Academic journal article Military Review

Reserve Component Mobilization: Improving Accountability, Effectiveness, and Efficiency

Academic journal article Military Review

Reserve Component Mobilization: Improving Accountability, Effectiveness, and Efficiency

Article excerpt

Whereas, No adequate means has been provided for obtaining the numerical volunteer force enlisted in the several counties of this State ..., the adjutant general of this State shall ... transmit to the county clerk of each county in this State a correct list of the persons mustered into the service of the United States, or of this State, from such county.... (1)

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A RECENT SERIES of articles in USA Today revealed that more than 3 years after the invasion of Iraq, the military services were unable to state authoritatively how many service members have deployed. (2) The Army was best able to answer the question, but what should have been a "good news" story on this score was tainted by inconsistency among the various databases about the precise number of Soldiers who have participated in the Iraq campaign.

The Problem

Figure 1 depicts the estimate of current mobilized strength for the U.S. Army National Guard (ARNG) as of March 2005, as reflected in various military databases. The figure reveals great disparity among the databases, with estimates ranging from a low of 82,760 to a high of 108,724, a discrepancy of nearly 24 percent. In figure 2, the picture improves somewhat. Corrections for the dates of the various samples narrow the gap to about 20 percent, which is better, but still a big difference. (3) Figure 3 provides another perspective. It depicts the estimated aggregate number of ARNG Soldiers drawing hazardous duty pay in early April 2005 as reflected in Army payroll versus ARNG operational data. In this example, the aggregate number of Soldiers differs by only 148 Soldiers. But when viewed from a unit perspective, these data are also problematic: Of the 1,885 ARNG units reflected in Army payroll data as having Soldiers receiving hazardous duty pay, 334 units had never mobilized. (4)

Such discrepancies axe extremely frustrating for senior leaders struggling to understand the true status of the force. Resolving discrepancies requires virtually a forensic analysis of unit strength data, a tedious and difficult exercise. A number of factors contribute to this: Army reliance on stovepiped, unsynchronized information systems; inefficient procedures for assembling forces into discrete mission packages; and extensive unit fragmentation driven by current mobilization policies and practices. (5)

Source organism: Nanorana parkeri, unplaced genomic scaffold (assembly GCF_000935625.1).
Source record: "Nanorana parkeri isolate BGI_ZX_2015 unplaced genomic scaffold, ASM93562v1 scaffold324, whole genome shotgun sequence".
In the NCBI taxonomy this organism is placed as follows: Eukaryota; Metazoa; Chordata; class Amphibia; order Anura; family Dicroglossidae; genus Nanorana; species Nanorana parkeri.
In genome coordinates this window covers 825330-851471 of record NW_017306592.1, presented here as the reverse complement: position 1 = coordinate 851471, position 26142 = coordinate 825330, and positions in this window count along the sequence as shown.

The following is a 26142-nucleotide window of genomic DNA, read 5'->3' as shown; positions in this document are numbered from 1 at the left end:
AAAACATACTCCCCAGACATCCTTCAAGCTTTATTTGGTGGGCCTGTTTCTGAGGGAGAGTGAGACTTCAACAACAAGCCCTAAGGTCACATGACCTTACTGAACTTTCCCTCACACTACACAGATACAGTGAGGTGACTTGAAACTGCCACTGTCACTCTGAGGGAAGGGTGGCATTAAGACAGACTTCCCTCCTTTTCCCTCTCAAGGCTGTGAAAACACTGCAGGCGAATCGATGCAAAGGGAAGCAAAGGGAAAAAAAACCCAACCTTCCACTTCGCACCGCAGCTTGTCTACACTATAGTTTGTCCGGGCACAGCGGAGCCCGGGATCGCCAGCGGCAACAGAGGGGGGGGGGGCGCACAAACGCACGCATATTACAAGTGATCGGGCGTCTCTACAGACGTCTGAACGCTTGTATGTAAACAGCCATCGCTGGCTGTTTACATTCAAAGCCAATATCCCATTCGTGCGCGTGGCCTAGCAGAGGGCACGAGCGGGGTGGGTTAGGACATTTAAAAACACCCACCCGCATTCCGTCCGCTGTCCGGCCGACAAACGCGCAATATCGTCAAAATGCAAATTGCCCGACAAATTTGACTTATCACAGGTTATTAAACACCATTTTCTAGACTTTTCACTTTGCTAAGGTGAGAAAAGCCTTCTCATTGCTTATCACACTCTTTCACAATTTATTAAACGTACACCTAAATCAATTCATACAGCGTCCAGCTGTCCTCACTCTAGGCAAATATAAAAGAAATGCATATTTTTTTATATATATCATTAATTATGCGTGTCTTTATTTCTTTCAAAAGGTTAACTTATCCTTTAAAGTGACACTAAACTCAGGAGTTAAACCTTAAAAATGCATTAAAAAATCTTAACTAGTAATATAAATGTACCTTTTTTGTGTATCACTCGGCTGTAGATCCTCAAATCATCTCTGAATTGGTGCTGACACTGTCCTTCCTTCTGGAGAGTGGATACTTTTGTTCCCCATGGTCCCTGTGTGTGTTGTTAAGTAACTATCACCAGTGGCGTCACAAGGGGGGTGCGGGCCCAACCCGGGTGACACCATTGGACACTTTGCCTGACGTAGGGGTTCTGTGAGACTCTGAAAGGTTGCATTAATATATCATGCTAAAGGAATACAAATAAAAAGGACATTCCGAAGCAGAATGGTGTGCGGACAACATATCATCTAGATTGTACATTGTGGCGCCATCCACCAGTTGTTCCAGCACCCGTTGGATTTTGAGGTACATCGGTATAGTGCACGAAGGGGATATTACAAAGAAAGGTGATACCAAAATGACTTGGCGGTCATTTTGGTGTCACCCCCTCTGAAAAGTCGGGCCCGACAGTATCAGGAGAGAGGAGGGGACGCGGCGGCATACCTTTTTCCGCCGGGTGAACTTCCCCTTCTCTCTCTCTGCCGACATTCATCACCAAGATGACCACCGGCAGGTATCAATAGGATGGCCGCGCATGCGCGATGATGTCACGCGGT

Although these examples use ARNG data, we must recognize that this is not just an ARNG problem. The problems at issue are just as pertinent to the other Reserve Components (RCs).

Progress to Date

Since 9/11, the Army has taken a number of steps to streamline and improve accountability of the force. The first was development of the U.S. Department of the Army Mobilization Processing System (DAMPS). DAMPS is a Web-based, mostly paperless system for executing unit mobilization actions from request for alert through publication of unit mobilization orders. The system has greatly improved the mobilization process. Another example is the Deployed Theater Accountability System (DTAS), another Web-based system. DTAS provides comprehensive visibility in the time and space of units and personnel deployed in-theater. Another system is the Deployment and Redeployment Tracking System (DARTS), which is a Web-based system developed by U.S. Army Forces Command that tracks the deployment status of RC Soldiers and units.

Valuable as these systems are, while they solve some problems, they aggravate others. They improve the efficiency and effectiveness of their sponsoring commands, but they can exacerbate the Army's overall accountability problem because each propagates yet another stovepiped, standalone database, creating still more instances of conflicting data. Fortunately, the Army has begun to recognize this and is working to remedy one of our most vexing accountability challenges--to correctly match individual mobilized Soldiers at the social security number level to the units with which they are serving. …

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